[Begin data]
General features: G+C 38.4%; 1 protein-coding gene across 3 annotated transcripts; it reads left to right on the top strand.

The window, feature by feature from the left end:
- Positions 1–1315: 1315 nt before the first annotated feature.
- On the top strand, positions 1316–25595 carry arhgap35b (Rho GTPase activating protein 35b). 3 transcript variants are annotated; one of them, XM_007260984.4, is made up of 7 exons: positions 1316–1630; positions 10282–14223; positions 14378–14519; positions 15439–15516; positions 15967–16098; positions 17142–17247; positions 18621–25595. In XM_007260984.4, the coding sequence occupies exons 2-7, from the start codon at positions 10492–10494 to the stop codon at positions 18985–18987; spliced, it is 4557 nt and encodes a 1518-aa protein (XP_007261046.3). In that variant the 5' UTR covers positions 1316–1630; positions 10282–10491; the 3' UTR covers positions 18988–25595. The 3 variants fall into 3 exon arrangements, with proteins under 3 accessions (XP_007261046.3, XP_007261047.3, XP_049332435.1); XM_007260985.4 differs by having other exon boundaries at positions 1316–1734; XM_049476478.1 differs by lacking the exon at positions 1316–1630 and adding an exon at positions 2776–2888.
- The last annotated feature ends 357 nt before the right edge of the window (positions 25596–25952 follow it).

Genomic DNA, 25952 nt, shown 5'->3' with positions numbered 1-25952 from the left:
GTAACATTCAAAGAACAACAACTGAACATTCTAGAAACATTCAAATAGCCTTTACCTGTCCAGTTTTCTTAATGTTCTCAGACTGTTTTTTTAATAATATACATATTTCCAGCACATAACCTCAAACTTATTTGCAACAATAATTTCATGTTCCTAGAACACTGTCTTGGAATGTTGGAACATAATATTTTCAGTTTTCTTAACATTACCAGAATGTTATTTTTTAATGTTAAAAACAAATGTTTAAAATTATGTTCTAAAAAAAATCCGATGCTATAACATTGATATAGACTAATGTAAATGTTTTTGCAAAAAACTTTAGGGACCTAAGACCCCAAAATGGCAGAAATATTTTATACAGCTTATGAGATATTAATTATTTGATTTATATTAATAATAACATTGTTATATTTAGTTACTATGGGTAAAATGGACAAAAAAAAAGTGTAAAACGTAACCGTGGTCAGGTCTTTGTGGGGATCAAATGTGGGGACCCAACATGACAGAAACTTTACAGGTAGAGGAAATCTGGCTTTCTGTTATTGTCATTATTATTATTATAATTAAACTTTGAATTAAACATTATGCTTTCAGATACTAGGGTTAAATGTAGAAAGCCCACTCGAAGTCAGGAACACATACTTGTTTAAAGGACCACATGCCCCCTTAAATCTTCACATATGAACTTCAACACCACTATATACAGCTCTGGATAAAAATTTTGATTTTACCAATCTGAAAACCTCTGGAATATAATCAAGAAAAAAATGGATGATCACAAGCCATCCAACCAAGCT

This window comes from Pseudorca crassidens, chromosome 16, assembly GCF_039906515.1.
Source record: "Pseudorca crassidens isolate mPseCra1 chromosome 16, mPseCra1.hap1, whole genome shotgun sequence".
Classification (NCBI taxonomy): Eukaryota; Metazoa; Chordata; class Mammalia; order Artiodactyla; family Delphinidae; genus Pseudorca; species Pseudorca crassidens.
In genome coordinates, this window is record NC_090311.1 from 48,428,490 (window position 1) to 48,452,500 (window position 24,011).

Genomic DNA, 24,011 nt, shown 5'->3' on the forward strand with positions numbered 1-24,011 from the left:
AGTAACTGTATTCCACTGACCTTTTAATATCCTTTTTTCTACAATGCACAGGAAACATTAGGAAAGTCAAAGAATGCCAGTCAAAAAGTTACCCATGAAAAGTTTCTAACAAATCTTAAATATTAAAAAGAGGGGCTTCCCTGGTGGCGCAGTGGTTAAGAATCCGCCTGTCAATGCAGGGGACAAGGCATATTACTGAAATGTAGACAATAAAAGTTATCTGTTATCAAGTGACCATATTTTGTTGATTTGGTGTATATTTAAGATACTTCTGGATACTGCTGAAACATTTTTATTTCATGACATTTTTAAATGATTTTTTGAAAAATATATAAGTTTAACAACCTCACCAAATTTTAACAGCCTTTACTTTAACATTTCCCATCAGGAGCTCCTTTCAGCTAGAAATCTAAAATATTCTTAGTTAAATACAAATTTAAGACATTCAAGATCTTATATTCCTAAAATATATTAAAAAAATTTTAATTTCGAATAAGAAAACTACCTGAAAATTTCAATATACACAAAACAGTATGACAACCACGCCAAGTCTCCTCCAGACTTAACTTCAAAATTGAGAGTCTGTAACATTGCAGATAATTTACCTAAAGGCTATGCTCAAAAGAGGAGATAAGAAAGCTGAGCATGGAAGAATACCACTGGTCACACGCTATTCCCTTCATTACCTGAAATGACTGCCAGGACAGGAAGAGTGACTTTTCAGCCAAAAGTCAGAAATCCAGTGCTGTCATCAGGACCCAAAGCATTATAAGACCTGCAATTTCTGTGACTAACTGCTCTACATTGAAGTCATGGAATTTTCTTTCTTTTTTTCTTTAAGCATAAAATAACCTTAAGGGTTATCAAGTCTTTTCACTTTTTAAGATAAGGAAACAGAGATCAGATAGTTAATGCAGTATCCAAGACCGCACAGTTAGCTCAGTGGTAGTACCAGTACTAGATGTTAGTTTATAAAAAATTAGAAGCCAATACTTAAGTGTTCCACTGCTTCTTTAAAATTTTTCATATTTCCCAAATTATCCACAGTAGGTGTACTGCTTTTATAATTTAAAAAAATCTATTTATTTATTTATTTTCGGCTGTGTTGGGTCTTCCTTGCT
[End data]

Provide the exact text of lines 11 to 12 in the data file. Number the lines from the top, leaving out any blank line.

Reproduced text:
In genome coordinates, this window is record NC_090311.1 from 48,428,490 (window position 1) to 48,452,500 (window position 24,011).

Genomic DNA, 24,011 nt, shown 5'->3' on the forward strand with positions numbered 1-24,011 from the left: